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Friday, September 12, 2008

Clock is Ticking for Lehman

Lehman Brothers is actively seeking out bidders for the beleaguered firm, according to numerous news reports that started to surface late Thursday.

NEW YORK ( -- As Wall Street continues to speculate about the fate of Lehman Brothers, shares of the besieged firm continued to see their value evaporate Friday.

Just a day after the company's stock plummeted 42%, Lehman (LEH, Fortune 500) shares fell 14% in early trading.

This week has marked one of the most difficult periods in the Lehman Brothers storied 158-year history.

Amid rabid speculation about the firm's health and possible asset sales, the company delivered its results more than a week in advance on Wednesday, owning up to a nearly $4 billion quarterly loss - its biggest ever since the company went public in 1994.

Hoping to silence its critics, the company also revealed a sweeping restructuring plan aimed at cleaning up the company's balance sheet, which included spinning off some of the vast majority of its commercial real estate assets, plans to sell a majority stake in its investment management division, and cutting in the company dividend.

Those efforts, however, did not do enough to convince either investors or analysts that top executives, including Chairman and CEO Richard Fuld Jr., were doing enough to help right the ship.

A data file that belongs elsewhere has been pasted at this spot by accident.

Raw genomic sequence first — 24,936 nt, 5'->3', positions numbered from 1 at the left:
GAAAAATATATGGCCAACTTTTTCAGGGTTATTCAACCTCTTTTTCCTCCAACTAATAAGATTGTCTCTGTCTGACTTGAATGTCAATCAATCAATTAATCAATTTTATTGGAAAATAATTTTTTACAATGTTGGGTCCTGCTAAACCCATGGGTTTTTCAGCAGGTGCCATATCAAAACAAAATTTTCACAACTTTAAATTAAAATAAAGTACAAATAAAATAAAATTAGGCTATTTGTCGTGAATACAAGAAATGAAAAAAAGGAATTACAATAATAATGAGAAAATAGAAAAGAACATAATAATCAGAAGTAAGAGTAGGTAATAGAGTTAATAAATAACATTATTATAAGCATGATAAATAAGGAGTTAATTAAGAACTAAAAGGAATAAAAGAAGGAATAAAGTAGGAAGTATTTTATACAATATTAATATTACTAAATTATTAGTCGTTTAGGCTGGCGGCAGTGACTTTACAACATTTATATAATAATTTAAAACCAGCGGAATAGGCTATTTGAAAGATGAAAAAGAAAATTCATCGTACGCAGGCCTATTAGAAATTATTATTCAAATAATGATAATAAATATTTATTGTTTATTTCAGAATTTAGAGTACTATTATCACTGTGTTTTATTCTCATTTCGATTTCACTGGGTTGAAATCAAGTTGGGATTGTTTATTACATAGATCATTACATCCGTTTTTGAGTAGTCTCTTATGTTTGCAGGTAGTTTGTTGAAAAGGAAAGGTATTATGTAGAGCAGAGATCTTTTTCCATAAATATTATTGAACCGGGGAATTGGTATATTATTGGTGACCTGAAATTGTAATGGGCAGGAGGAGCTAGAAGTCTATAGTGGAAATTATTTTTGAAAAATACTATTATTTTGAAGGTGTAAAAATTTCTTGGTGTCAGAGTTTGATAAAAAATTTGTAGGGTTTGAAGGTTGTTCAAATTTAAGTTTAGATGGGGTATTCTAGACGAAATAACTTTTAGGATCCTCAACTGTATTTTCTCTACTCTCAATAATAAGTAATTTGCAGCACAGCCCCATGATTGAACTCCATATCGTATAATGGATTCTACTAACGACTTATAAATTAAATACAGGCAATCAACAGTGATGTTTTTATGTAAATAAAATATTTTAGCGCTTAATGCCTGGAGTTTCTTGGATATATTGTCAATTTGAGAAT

Growing urgency

Following a string of downgrades, Lehman shares went into another free fall Thursday, falling some 42%.

The continued slide, as well as the looming threat of downgrades by the credit rating agencies and nervous long-time customers, appears to have led to an increased level of urgency for the bank to do something.

Numerous reports surfaced late Thursday suggesting that the investment bank was actively seeking a buyer for the whole firm.

The company reportedly reached out to a number of suitors including Bank of America (BAC, Fortune 500) and the British bank Barclays (BCS), which had been rumored earlier this year as a possible bidder. Spokespeople for Bank of America and Barclays both said they had no comment on the report.

Dick Bove, an equity analyst with Ladenburg Thalmann who covers the banking industry, said he believed that Bank of America could emerge as the victor were Lehman to strike a deal.

"There is a natural fit between the two companies," Bove wrote in a research note.

Speculation also surfaced that private equity firms may somehow be involved in the bid for Lehman. Current regulatory restrictions prevent prevent buyout firms from owning a bank outright, although the Federal Reserve has eyed loosening those restrictions as bank failures pile up.

Government's role

While federal regulators have remained tight-lipped so far, it seems pretty certain that they are keeping a close eye on Lehman's fate, and may even be directly involved in those discussions.

The Washington Post reported late Thursday afternoon that both the Treasury Department and Federal Reserve were helping to engineer a sale of the investment bank. The Fed was not immediately available for comment.

The Treasury Department told CNN late Thursday that it "is monitoring markets and remains in contact with market participants."

Still, it seems doubtful that regulators would help bail out Lehman Brothers as they did when Bear Stearns nearly collapsed before being acquired by JPMorgan Chase (JPM, Fortune 500) in mid-March.

Top banking regulators, including the Federal Reserve, faced heavy criticism from lawmakers following the deal for putting taxpayer funds at risk by essentially agreeing to back $29 billion worth of losses on Bear Stearns' portfolio.